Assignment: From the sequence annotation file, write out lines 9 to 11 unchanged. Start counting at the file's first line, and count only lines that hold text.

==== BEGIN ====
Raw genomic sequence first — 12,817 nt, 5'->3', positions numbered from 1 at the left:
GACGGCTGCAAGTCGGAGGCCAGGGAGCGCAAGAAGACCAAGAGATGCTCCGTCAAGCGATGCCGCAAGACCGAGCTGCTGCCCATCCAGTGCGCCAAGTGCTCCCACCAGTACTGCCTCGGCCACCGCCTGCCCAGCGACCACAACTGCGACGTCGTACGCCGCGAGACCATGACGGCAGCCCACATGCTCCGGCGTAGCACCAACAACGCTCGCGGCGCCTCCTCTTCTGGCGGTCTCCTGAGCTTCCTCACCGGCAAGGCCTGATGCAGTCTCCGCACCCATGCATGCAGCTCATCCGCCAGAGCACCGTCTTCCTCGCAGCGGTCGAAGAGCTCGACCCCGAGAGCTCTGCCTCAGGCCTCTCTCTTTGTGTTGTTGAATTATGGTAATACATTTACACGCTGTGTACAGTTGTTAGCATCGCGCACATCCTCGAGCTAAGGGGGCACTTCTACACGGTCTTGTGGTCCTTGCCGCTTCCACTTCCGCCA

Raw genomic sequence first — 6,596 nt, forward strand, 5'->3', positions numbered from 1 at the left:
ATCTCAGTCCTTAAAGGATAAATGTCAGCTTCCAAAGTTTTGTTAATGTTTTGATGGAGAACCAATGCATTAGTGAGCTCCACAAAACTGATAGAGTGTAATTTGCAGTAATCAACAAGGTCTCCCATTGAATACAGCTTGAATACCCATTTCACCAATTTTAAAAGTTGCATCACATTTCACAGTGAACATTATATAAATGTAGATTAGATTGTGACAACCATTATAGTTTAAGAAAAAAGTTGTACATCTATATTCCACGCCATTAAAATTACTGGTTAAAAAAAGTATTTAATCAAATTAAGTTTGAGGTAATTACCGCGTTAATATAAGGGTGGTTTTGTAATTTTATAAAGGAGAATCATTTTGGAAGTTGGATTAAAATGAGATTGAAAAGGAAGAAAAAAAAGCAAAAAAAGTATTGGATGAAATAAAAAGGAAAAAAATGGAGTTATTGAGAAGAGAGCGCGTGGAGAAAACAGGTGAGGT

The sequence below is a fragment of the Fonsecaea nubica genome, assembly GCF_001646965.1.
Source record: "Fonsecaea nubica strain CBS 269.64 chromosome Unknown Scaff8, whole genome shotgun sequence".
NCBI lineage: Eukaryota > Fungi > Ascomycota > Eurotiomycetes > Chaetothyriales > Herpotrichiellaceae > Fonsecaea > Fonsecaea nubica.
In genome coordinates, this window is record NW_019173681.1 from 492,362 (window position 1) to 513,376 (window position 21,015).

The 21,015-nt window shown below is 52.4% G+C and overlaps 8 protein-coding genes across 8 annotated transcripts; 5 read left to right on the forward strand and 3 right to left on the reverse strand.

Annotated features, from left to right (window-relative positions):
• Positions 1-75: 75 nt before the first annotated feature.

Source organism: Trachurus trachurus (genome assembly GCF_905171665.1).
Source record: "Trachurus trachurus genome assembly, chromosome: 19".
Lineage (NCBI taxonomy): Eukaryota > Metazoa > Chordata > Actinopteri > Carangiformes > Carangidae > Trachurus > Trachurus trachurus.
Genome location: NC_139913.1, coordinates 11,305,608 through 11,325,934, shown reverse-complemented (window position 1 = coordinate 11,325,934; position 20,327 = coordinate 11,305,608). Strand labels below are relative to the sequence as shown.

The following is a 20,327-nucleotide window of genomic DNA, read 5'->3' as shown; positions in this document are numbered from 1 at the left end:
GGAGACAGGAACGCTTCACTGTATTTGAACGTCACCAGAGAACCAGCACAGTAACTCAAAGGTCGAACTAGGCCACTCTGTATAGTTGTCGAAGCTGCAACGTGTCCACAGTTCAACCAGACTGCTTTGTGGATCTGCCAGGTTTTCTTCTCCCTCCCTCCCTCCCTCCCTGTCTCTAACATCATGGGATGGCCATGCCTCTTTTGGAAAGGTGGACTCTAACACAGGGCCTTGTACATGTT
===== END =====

The 21,015-nt window shown below is 52.4% G+C and overlaps 8 protein-coding genes across 8 annotated transcripts; 5 read left to right on the forward strand and 3 right to left on the reverse strand.

Annotated features, from left to right (window-relative positions):
• Positions 1-75: 75 nt before the first annotated feature.